In recent decades we have witnessed the creation of a communication system that promises unparalleled connectedness. And yet the optimistic dreams of Internet-enabled engagement and empowerment have faded in the face of widespread Internet commercialization. In Liberating Voices, Douglas Schuler urges us to unleash our collective creativity--social as well as technological--and develop the communication systems that are truly needed. Inspired by the vision and framework outlined in Christopher Alexander’s classic 1977 book, A Pattern Language, Schuler presents a pattern language containing 136 patterns designed to meet these challenges. Using this approach, Schuler proposes a new model of social change that integrates theory and practice by showing how information and communication (whether face-to-face, broadcast, or Internet-based) can be used to address urgent social and environmental problems collaboratively. Each of the patterns that form the pattern language (which was developed collaboratively with nearly 100 contributors) is presented consistently; each describes a problem and its context, a discussion, and a solution. The pattern language begins with the most general patterns (“Theory”) and proceeds to the most specific (“Tactics”). Each pattern is a template for research as well as action and is linked to other patterns, thus forming a single coherent whole. Readers will find Liberating Voices an intriguing and informative catalog of contemporary intellectual, social, and technological innovations, a practical manual for citizen activism, and a compelling manifesto for creating a more intelligent, sustainable, and equitable world.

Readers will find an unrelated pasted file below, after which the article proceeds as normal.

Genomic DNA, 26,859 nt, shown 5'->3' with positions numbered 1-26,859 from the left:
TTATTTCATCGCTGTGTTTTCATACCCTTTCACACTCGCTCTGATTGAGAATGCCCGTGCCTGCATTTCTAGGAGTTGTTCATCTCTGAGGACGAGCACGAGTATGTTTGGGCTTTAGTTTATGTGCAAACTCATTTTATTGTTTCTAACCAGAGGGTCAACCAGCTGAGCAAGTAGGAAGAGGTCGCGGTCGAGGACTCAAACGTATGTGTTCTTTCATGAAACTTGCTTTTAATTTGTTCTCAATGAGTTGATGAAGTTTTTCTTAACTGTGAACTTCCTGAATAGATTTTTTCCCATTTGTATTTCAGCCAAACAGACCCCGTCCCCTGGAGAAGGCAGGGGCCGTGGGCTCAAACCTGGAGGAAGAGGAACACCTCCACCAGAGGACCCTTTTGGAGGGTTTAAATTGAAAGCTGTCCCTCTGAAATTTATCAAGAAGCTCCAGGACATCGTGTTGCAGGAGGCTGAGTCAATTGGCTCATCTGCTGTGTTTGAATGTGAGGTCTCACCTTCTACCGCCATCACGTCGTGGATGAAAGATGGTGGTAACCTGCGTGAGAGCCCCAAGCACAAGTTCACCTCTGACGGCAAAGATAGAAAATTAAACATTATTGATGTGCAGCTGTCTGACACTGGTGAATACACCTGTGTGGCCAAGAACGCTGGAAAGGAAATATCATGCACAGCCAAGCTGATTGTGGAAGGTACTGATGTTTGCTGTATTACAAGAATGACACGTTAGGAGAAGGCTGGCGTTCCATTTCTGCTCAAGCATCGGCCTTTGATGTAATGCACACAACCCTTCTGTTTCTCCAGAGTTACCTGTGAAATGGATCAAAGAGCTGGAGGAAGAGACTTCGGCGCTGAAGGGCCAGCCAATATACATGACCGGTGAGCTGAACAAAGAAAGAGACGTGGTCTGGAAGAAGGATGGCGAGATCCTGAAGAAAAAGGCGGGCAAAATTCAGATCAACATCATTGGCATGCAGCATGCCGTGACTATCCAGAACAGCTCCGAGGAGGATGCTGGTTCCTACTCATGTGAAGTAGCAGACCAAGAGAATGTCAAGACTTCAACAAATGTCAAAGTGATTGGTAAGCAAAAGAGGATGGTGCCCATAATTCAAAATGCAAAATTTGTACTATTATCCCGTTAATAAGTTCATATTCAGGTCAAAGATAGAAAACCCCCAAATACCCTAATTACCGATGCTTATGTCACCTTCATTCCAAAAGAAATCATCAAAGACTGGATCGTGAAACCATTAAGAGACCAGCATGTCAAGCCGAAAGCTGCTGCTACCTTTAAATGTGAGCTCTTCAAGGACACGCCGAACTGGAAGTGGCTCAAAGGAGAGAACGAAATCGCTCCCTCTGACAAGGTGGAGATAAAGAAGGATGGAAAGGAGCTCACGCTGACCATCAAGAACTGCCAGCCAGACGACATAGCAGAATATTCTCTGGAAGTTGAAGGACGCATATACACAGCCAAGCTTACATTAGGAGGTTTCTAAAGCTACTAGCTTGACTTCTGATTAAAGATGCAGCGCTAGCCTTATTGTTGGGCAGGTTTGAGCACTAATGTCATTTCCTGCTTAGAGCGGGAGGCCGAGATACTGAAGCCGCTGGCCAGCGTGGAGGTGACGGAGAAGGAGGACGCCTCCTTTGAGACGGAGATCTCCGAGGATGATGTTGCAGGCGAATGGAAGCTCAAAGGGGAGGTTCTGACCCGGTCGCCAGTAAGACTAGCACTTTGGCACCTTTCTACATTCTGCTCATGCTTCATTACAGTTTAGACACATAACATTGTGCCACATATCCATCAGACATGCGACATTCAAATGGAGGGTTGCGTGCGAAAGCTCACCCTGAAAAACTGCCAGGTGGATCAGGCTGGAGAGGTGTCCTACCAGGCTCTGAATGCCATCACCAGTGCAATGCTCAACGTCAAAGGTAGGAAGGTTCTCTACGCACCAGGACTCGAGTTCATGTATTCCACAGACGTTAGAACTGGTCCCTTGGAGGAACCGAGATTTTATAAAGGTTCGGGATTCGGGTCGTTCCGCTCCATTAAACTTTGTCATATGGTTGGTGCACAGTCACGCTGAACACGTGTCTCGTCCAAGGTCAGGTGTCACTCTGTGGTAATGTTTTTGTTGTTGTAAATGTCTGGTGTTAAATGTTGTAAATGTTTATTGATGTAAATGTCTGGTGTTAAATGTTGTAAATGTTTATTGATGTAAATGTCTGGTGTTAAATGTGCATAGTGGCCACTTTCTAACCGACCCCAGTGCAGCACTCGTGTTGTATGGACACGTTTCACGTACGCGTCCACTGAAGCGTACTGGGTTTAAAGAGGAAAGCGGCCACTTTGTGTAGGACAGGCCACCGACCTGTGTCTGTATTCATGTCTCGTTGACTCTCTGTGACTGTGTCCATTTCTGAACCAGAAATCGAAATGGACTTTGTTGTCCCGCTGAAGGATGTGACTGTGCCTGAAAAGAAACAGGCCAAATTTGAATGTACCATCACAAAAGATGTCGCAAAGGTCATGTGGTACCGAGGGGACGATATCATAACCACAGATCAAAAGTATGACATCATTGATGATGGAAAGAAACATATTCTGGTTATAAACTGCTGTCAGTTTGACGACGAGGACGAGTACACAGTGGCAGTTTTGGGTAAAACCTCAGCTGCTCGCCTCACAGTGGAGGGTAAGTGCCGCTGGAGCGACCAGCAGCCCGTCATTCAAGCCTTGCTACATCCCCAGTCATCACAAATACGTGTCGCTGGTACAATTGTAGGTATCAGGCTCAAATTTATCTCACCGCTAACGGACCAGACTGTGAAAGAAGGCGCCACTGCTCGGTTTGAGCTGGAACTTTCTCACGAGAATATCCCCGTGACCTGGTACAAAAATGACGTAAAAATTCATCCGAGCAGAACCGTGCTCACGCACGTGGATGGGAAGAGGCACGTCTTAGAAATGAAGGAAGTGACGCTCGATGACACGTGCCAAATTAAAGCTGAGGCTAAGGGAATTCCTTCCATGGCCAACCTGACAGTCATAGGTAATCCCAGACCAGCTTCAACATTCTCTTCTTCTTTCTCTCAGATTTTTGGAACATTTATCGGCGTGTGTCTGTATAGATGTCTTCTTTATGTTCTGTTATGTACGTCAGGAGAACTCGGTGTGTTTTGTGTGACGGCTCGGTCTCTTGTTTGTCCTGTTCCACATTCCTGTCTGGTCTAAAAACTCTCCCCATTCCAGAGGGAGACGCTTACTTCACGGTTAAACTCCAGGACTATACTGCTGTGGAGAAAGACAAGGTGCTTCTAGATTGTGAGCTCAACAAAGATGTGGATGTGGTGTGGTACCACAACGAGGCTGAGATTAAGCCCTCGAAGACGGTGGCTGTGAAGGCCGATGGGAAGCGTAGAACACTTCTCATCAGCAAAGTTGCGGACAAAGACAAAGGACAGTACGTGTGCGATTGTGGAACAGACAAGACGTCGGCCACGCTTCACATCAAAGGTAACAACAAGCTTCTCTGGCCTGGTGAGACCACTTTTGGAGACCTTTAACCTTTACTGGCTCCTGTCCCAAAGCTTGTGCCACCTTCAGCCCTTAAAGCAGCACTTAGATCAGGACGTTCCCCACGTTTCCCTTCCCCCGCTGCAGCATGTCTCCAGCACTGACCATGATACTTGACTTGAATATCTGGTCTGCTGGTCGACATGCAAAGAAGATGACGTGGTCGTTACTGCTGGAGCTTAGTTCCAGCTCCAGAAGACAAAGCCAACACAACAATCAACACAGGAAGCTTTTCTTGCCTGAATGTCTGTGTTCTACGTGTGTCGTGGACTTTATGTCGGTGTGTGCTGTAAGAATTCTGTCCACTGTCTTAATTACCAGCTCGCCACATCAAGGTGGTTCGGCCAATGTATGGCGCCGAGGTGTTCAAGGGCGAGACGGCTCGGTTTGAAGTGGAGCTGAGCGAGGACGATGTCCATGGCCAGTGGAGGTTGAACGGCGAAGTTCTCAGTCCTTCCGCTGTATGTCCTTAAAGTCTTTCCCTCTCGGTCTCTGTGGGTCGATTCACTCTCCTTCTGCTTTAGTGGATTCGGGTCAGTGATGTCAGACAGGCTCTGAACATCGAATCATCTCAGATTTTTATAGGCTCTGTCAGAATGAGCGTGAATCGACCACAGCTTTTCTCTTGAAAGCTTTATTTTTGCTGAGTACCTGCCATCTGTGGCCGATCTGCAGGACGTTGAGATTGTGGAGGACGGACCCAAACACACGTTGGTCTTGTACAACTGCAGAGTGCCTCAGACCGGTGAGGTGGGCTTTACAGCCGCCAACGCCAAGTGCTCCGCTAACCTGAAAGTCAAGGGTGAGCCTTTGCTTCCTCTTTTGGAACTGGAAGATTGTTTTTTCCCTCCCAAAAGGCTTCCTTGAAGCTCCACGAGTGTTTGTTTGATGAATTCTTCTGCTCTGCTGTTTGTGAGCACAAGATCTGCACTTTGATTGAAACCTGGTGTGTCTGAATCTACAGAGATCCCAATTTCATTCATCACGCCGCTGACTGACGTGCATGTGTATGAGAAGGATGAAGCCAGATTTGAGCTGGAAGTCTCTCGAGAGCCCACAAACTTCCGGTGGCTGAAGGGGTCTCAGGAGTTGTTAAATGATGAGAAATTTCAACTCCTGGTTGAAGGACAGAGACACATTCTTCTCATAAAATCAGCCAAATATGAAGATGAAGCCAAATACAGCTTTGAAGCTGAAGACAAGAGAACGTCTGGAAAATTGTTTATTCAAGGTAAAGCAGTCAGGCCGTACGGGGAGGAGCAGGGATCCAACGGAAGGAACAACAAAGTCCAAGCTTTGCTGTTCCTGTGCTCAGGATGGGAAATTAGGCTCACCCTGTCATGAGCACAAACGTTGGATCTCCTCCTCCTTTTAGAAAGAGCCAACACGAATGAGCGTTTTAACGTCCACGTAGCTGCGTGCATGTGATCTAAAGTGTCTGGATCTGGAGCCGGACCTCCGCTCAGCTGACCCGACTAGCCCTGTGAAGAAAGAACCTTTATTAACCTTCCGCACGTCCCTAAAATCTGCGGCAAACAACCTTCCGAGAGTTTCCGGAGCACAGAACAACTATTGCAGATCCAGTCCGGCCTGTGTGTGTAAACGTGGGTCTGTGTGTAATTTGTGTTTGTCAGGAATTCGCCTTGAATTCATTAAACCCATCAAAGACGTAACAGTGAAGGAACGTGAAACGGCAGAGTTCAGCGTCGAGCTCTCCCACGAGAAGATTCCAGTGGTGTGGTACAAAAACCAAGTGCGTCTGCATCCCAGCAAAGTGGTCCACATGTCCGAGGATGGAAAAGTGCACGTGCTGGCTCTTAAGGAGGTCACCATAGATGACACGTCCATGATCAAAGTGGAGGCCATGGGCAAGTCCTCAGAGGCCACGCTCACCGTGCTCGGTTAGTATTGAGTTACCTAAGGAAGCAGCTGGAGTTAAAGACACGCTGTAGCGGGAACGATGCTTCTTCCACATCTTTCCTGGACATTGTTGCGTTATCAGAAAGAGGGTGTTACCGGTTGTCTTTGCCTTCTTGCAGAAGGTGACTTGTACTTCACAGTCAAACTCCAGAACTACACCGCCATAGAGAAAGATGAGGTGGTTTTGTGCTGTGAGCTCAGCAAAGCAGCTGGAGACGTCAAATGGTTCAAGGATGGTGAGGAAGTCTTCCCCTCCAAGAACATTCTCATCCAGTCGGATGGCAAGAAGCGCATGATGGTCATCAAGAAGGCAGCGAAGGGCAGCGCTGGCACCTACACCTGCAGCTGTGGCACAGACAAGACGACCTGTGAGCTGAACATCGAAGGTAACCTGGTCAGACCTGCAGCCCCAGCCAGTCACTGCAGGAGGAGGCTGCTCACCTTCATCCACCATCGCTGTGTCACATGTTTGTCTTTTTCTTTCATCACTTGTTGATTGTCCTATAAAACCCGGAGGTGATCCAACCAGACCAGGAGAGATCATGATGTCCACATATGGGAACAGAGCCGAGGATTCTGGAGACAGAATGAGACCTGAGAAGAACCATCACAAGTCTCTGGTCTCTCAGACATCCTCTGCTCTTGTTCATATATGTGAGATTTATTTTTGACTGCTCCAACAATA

About the Author
Douglas Schuler is a member of the faculty at The Evergreen State College, former Chair of Computer Professionals for Social Responsibility (CPSR), and a founding member of the Seattle Community Network (SCN). He is coeditor of several books, including Shaping the Network Society: The New Role of Civic Society in Cyberspace (MIT Press, 2004) and the author of New Community Networks: Wired for Change.
—Langdon Winner, Rensselaer Polytechnic Institute